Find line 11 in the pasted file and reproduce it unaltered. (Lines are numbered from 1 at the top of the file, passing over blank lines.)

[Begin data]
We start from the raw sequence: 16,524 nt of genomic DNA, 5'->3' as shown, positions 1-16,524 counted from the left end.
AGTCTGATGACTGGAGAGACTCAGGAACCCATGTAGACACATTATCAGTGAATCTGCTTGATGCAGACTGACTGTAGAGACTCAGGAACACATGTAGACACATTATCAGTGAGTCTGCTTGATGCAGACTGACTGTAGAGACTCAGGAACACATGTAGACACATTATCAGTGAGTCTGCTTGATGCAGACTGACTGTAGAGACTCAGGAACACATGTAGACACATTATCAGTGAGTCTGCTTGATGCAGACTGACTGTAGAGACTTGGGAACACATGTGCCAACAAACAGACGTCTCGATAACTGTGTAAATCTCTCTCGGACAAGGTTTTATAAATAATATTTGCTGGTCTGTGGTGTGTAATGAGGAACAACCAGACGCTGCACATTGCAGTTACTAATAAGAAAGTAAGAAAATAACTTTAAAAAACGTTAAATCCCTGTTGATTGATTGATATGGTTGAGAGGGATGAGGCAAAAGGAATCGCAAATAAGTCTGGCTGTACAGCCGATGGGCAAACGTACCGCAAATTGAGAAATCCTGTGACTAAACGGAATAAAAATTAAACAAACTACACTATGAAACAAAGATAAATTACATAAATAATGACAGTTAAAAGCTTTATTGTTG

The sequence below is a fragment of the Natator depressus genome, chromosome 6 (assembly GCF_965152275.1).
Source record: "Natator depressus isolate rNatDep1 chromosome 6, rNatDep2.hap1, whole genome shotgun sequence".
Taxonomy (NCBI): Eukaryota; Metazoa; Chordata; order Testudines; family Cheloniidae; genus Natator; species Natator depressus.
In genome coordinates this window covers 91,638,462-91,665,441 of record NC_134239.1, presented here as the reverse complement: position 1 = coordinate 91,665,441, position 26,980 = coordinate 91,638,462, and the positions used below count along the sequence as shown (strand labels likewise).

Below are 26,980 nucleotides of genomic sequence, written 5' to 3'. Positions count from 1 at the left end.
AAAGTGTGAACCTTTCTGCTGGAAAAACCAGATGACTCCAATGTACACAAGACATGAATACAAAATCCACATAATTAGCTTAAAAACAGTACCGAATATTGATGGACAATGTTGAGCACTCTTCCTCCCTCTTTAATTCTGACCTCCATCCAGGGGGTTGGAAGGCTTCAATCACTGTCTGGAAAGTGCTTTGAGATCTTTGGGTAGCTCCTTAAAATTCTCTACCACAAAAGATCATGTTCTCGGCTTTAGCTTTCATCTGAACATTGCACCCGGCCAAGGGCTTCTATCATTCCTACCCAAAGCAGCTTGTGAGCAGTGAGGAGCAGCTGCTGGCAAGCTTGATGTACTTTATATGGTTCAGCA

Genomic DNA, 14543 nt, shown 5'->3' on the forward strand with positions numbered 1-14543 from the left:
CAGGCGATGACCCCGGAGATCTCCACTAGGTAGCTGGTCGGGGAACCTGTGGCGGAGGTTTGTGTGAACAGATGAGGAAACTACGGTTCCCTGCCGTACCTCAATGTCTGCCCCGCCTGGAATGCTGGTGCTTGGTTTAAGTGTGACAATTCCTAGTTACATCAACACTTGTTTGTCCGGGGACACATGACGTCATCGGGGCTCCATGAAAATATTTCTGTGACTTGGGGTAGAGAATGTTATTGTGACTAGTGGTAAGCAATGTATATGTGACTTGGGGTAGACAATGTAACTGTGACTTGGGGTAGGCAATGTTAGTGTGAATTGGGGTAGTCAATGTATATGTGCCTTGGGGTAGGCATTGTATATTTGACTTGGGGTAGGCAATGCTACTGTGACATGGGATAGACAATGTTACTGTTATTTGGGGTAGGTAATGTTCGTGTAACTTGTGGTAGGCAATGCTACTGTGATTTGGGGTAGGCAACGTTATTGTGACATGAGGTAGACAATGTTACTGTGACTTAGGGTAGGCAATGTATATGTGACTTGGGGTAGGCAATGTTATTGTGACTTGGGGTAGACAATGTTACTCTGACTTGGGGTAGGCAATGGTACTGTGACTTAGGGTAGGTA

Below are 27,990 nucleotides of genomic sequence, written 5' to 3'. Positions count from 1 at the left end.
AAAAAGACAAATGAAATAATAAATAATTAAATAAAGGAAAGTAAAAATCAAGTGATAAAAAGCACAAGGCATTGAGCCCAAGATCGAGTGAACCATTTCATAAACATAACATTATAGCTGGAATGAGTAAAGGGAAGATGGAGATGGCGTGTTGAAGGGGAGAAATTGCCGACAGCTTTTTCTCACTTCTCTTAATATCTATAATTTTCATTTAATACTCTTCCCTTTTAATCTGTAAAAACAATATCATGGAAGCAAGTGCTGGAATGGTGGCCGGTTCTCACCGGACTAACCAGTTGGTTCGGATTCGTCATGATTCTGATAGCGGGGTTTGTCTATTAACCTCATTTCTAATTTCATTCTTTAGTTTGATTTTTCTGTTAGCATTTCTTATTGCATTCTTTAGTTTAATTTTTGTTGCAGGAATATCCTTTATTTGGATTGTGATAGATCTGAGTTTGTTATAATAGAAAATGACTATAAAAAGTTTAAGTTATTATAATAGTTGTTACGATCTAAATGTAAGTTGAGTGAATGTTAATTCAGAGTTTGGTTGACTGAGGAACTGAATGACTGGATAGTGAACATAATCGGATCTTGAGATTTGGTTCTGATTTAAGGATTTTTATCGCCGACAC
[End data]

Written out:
Below are 27,990 nucleotides of genomic sequence, written 5' to 3'. Positions count from 1 at the left end.